Securitisation of space and time

by Sari Nauman

27 Aug 2021
Journal of the British Academy
Digital Object Identifier
Number of pages
19 (pp. 13-31)

Abstract: This article introduces the concept of securitisation for early modern studies. It identifies security studies’ implicit state-centric approach as one of the main culprits for early modern scholars’ hesitance to use the concept and argues that, for historians, there is a twofold problem with placing the state at the centre of research. The problem pertains to how scholars have dealt with the interactions between time and space when approaching the state. First, the definition of state is space- and time-centred; it is built to accommodate the system of 19th- and 20th-century Europe, with the idea of the sovereign state at its centre. To fit the early modern period, we need to acknowledge the role of other entities and varieties in securitisation processes. Second, the concept of the state needs to be problematised by acknowledging the changing nature of its space—that is, by temporalising its spatiality.

The second part of the text focuses on two interconnected areas especially prone to securitisation, where historians have much to offer those studying securitisation processes: migration and border making. Questions of how to control the future and how to secure it are most often translated into a spatial problem: as long as the border is secure, change will not enter. By focusing on local responses to perceived security threats and studying the effects that measures taken had on local communities, historians can seek not only to understand the underlying assumptions made about the future by our objects of investigation, but also to gain considerable insight into de-securitisation processes.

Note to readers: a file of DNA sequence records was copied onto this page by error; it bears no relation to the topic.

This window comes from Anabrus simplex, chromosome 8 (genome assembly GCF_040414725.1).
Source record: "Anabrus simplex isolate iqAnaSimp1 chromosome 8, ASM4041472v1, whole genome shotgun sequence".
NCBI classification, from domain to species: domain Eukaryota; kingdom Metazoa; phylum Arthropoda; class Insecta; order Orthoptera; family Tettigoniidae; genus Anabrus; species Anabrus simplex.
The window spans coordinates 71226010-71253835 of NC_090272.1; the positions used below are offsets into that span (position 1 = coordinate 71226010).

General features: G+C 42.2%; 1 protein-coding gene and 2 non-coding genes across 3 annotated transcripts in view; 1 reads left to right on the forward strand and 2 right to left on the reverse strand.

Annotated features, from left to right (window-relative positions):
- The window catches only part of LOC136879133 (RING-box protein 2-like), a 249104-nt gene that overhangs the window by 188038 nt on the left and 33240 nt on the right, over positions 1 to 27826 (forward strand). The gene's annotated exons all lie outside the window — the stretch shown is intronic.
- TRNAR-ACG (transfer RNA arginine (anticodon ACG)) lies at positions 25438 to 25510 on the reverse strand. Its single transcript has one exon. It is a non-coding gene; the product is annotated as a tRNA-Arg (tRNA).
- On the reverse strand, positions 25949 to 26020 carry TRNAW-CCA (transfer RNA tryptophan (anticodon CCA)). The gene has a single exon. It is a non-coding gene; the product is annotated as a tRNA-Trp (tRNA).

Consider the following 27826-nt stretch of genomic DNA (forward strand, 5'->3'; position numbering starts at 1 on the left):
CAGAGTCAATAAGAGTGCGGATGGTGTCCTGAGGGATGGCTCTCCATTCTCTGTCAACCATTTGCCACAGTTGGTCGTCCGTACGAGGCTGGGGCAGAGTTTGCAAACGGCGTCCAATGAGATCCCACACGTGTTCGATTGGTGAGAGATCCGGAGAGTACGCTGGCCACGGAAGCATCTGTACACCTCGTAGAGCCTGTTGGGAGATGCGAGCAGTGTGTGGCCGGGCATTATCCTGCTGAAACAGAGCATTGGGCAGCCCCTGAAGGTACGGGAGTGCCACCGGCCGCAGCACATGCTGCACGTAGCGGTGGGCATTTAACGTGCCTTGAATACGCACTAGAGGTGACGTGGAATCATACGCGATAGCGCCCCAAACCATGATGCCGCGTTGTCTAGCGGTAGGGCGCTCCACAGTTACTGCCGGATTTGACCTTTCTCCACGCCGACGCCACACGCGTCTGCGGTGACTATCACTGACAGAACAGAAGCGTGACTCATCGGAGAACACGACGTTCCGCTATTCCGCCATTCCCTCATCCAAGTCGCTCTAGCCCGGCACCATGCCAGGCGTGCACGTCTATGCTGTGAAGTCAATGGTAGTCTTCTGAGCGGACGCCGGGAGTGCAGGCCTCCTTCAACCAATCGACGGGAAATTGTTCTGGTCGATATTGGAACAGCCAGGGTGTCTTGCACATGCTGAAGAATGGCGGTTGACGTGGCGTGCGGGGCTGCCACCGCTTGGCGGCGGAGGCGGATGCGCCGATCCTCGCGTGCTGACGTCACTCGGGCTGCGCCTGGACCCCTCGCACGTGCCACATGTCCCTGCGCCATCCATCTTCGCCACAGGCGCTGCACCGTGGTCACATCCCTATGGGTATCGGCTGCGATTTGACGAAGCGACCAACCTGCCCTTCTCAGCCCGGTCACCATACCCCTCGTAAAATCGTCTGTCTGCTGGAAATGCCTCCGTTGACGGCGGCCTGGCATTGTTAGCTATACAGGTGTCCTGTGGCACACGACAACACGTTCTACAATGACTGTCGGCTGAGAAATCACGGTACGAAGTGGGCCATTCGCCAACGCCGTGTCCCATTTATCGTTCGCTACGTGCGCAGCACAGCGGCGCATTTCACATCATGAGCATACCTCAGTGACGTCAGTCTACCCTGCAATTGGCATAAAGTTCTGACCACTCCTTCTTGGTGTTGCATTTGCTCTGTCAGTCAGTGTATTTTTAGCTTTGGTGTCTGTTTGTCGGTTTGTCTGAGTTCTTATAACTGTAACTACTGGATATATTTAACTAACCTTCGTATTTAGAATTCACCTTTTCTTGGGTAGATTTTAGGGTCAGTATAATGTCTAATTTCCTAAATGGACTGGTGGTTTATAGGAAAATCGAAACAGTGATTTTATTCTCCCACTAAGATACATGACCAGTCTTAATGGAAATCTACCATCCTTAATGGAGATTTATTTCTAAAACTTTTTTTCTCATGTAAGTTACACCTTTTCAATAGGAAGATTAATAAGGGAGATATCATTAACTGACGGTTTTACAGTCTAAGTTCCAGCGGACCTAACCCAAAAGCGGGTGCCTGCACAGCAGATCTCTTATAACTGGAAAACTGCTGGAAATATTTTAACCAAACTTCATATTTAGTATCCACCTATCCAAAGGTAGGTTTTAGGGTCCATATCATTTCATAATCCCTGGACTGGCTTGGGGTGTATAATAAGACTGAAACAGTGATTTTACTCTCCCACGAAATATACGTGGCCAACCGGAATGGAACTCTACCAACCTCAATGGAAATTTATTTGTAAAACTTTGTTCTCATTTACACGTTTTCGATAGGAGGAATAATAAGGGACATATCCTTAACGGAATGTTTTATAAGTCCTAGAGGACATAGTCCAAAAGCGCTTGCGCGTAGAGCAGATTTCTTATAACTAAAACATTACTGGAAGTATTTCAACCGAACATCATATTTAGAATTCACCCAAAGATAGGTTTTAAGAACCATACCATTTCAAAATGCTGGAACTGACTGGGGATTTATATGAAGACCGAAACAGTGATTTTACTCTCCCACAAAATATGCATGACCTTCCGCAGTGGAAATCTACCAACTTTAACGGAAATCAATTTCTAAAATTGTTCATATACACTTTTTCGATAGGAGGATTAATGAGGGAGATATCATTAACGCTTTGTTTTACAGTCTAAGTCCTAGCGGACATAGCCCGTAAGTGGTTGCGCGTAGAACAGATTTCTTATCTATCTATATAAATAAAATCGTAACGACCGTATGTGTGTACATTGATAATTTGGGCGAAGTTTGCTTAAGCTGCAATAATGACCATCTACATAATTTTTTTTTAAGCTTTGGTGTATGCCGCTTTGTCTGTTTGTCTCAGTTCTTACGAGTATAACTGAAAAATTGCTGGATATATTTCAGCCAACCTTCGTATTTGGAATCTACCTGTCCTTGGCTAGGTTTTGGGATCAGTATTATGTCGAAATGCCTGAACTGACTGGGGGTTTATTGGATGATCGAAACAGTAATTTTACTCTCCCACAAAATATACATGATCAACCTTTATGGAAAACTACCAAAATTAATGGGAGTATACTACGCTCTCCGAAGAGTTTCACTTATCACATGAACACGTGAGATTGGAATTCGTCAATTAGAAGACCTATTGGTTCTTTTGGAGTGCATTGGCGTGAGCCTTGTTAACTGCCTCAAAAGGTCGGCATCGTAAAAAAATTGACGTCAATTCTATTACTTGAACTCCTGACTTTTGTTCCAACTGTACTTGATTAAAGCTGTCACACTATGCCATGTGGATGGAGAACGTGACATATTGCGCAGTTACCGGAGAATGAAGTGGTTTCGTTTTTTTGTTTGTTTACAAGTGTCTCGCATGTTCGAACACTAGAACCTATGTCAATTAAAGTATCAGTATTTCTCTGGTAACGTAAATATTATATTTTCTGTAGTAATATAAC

Keywords: securitisation, migration, border making, temporality, spatiality, early modern history, threats, state formation, sovereignty, security studies, de-securitisation.

Article posted to Journal of the British Academy, volume 9, supplementary issue 4 (Global Border Making and Securitisation in the Early Modern World)

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